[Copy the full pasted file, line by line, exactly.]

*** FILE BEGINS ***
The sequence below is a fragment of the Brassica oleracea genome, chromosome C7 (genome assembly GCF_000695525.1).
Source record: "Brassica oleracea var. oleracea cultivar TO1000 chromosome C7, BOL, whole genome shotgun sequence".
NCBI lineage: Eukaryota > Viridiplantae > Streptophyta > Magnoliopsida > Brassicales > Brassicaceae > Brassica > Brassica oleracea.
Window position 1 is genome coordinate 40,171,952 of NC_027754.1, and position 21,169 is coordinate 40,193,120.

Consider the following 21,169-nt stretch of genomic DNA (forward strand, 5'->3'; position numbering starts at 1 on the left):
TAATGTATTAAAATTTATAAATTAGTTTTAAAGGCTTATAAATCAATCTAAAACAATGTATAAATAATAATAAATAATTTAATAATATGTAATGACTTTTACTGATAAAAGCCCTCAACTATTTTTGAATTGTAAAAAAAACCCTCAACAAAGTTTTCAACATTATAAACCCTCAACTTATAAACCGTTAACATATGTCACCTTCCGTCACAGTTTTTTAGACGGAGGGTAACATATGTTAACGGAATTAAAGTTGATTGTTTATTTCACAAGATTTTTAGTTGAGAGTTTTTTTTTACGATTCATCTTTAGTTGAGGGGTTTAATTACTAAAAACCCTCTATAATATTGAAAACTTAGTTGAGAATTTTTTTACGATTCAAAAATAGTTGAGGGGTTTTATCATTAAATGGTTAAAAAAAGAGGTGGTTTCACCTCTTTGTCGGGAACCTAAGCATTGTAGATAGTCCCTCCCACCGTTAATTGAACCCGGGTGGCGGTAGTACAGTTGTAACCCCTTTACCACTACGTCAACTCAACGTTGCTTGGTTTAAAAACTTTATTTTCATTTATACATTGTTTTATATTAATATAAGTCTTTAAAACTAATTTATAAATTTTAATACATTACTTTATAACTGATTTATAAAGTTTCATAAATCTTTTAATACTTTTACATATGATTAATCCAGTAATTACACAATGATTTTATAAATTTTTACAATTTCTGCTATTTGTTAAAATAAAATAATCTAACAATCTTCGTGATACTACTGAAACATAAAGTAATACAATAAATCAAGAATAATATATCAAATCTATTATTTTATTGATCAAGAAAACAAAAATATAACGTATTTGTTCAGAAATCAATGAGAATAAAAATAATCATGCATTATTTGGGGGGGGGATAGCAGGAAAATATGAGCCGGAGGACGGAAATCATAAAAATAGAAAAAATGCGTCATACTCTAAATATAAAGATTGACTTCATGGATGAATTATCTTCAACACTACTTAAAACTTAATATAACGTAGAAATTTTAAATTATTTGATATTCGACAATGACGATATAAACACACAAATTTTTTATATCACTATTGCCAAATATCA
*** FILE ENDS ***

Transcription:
The sequence below is a fragment of the Brassica oleracea genome, chromosome C7 (genome assembly GCF_000695525.1).
Source record: "Brassica oleracea var. oleracea cultivar TO1000 chromosome C7, BOL, whole genome shotgun sequence".
NCBI lineage: Eukaryota > Viridiplantae > Streptophyta > Magnoliopsida > Brassicales > Brassicaceae > Brassica > Brassica oleracea.
Window position 1 is genome coordinate 40,171,952 of NC_027754.1, and position 21,169 is coordinate 40,193,120.

Consider the following 21,169-nt stretch of genomic DNA (forward strand, 5'->3'; position numbering starts at 1 on the left):
TAATGTATTAAAATTTATAAATTAGTTTTAAAGGCTTATAAATCAATCTAAAACAATGTATAAATAATAATAAATAATTTAATAATATGTAATGACTTTTACTGATAAAAGCCCTCAACTATTTTTGAATTGTAAAAAAAACCCTCAACAAAGTTTTCAACATTATAAACCCTCAACTTATAAACCGTTAACATATGTCACCTTCCGTCACAGTTTTTTAGACGGAGGGTAACATATGTTAACGGAATTAAAGTTGATTGTTTATTTCACAAGATTTTTAGTTGAGAGTTTTTTTTTACGATTCATCTTTAGTTGAGGGGTTTAATTACTAAAAACCCTCTATAATATTGAAAACTTAGTTGAGAATTTTTTTACGATTCAAAAATAGTTGAGGGGTTTTATCATTAAATGGTTAAAAAAAGAGGTGGTTTCACCTCTTTGTCGGGAACCTAAGCATTGTAGATAGTCCCTCCCACCGTTAATTGAACCCGGGTGGCGGTAGTACAGTTGTAACCCCTTTACCACTACGTCAACTCAACGTTGCTTGGTTTAAAAACTTTATTTTCATTTATACATTGTTTTATATTAATATAAGTCTTTAAAACTAATTTATAAATTTTAATACATTACTTTATAACTGATTTATAAAGTTTCATAAATCTTTTAATACTTTTACATATGATTAATCCAGTAATTACACAATGATTTTATAAATTTTTACAATTTCTGCTATTTGTTAAAATAAAATAATCTAACAATCTTCGTGATACTACTGAAACATAAAGTAATACAATAAATCAAGAATAATATATCAAATCTATTATTTTATTGATCAAGAAAACAAAAATATAACGTATTTGTTCAGAAATCAATGAGAATAAAAATAATCATGCATTATTTGGGGGGGGGATAGCAGGAAAATATGAGCCGGAGGACGGAAATCATAAAAATAGAAAAAATGCGTCATACTCTAAATATAAAGATTGACTTCATGGATGAATTATCTTCAACACTACTTAAAACTTAATATAACGTAGAAATTTTAAATTATTTGATATTCGACAATGACGATATAAACACACAAATTTTTTATATCACTATTGCCAAATATCA